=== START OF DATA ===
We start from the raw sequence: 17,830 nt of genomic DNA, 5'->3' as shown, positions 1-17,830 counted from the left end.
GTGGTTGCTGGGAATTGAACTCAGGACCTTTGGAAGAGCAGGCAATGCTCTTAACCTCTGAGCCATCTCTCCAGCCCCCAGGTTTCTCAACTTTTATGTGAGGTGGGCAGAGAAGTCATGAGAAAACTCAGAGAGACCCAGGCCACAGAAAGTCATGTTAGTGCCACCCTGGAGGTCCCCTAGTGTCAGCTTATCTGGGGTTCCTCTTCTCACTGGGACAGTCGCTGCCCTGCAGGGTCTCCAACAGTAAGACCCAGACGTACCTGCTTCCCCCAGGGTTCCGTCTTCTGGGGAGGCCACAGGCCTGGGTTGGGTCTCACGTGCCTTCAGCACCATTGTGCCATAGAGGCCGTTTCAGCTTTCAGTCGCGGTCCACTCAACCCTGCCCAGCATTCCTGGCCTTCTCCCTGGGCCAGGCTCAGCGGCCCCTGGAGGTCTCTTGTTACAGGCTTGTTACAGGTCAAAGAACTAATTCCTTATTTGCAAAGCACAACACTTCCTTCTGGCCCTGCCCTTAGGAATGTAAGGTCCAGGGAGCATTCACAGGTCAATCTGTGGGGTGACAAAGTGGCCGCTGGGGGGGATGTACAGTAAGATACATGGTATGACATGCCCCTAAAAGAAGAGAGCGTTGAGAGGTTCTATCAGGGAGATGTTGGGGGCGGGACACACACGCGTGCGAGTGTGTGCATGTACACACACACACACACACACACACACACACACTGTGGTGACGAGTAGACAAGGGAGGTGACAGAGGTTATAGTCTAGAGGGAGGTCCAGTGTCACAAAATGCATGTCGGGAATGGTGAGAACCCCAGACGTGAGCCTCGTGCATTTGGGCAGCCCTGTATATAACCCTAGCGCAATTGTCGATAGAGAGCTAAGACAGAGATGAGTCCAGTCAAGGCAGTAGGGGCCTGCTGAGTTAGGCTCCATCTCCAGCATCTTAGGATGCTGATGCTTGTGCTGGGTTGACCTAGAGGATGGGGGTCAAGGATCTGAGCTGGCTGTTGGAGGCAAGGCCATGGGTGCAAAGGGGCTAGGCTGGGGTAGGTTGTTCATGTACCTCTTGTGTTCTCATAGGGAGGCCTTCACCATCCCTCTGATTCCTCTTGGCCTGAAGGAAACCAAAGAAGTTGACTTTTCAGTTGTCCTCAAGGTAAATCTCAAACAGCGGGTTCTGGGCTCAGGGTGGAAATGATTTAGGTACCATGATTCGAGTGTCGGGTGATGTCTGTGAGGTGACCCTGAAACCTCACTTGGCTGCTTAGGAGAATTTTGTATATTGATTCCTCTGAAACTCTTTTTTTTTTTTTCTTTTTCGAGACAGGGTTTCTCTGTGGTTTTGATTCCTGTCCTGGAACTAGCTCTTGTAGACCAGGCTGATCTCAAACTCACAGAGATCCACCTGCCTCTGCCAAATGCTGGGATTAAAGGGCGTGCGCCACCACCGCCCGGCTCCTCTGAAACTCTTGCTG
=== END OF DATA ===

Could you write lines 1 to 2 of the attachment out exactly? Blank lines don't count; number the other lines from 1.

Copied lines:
We start from the raw sequence: 17,830 nt of genomic DNA, 5'->3' as shown, positions 1-17,830 counted from the left end.
GTGGTTGCTGGGAATTGAACTCAGGACCTTTGGAAGAGCAGGCAATGCTCTTAACCTCTGAGCCATCTCTCCAGCCCCCAGGTTTCTCAACTTTTATGTGAGGTGGGCAGAGAAGTCATGAGAAAACTCAGAGAGACCCAGGCCACAGAAAGTCATGTTAGTGCCACCCTGGAGGTCCCCTAGTGTCAGCTTATCTGGGGTTCCTCTTCTCACTGGGACAGTCGCTGCCCTGCAGGGTCTCCAACAGTAAGACCCAGACGTACCTGCTTCCCCCAGGGTTCCGTCTTCTGGGGAGGCCACAGGCCTGGGTTGGGTCTCACGTGCCTTCAGCACCATTGTGCCATAGAGGCCGTTTCAGCTTTCAGTCGCGGTCCACTCAACCCTGCCCAGCATTCCTGGCCTTCTCCCTGGGCCAGGCTCAGCGGCCCCTGGAGGTCTCTTGTTACAGGCTTGTTACAGGTCAAAGAACTAATTCCTTATTTGCAAAGCACAACACTTCCTTCTGGCCCTGCCCTTAGGAATGTAAGGTCCAGGGAGCATTCACAGGTCAATCTGTGGGGTGACAAAGTGGCCGCTGGGGGGGATGTACAGTAAGATACATGGTATGACATGCCCCTAAAAGAAGAGAGCGTTGAGAGGTTCTATCAGGGAGATGTTGGGGGCGGGACACACACGCGTGCGAGTGTGTGCATGTACACACACACACACACACACACACACACACACTGTGGTGACGAGTAGACAAGGGAGGTGACAGAGGTTATAGTCTAGAGGGAGGTCCAGTGTCACAAAATGCATGTCGGGAATGGTGAGAACCCCAGACGTGAGCCTCGTGCATTTGGGCAGCCCTGTATATAACCCTAGCGCAATTGTCGATAGAGAGCTAAGACAGAGATGAGTCCAGTCAAGGCAGTAGGGGCCTGCTGAGTTAGGCTCCATCTCCAGCATCTTAGGATGCTGATGCTTGTGCTGGGTTGACCTAGAGGATGGGGGTCAAGGATCTGAGCTGGCTGTTGGAGGCAAGGCCATGGGTGCAAAGGGGCTAGGCTGGGGTAGGTTGTTCATGTACCTCTTGTGTTCTCATAGGGAGGCCTTCACCATCCCTCTGATTCCTCTTGGCCTGAAGGAAACCAAAGAAGTTGACTTTTCAGTTGTCCTCAAGGTAAATCTCAAACAGCGGGTTCTGGGCTCAGGGTGGAAATGATTTAGGTACCATGATTCGAGTGTCGGGTGATGTCTGTGAGGTGACCCTGAAACCTCACTTGGCTGCTTAGGAGAATTTTGTATATTGATTCCTCTGAAACTCTTTTTTTTTTTTTCTTTTTCGAGACAGGGTTTCTCTGTGGTTTTGATTCCTGTCCTGGAACTAGCTCTTGTAGACCAGGCTGATCTCAAACTCACAGAGATCCACCTGCCTCTGCCAAATGCTGGGATTAAAGGGCGTGCGCCACCACCGCCCGGCTCCTCTGAAACTCTTGCTG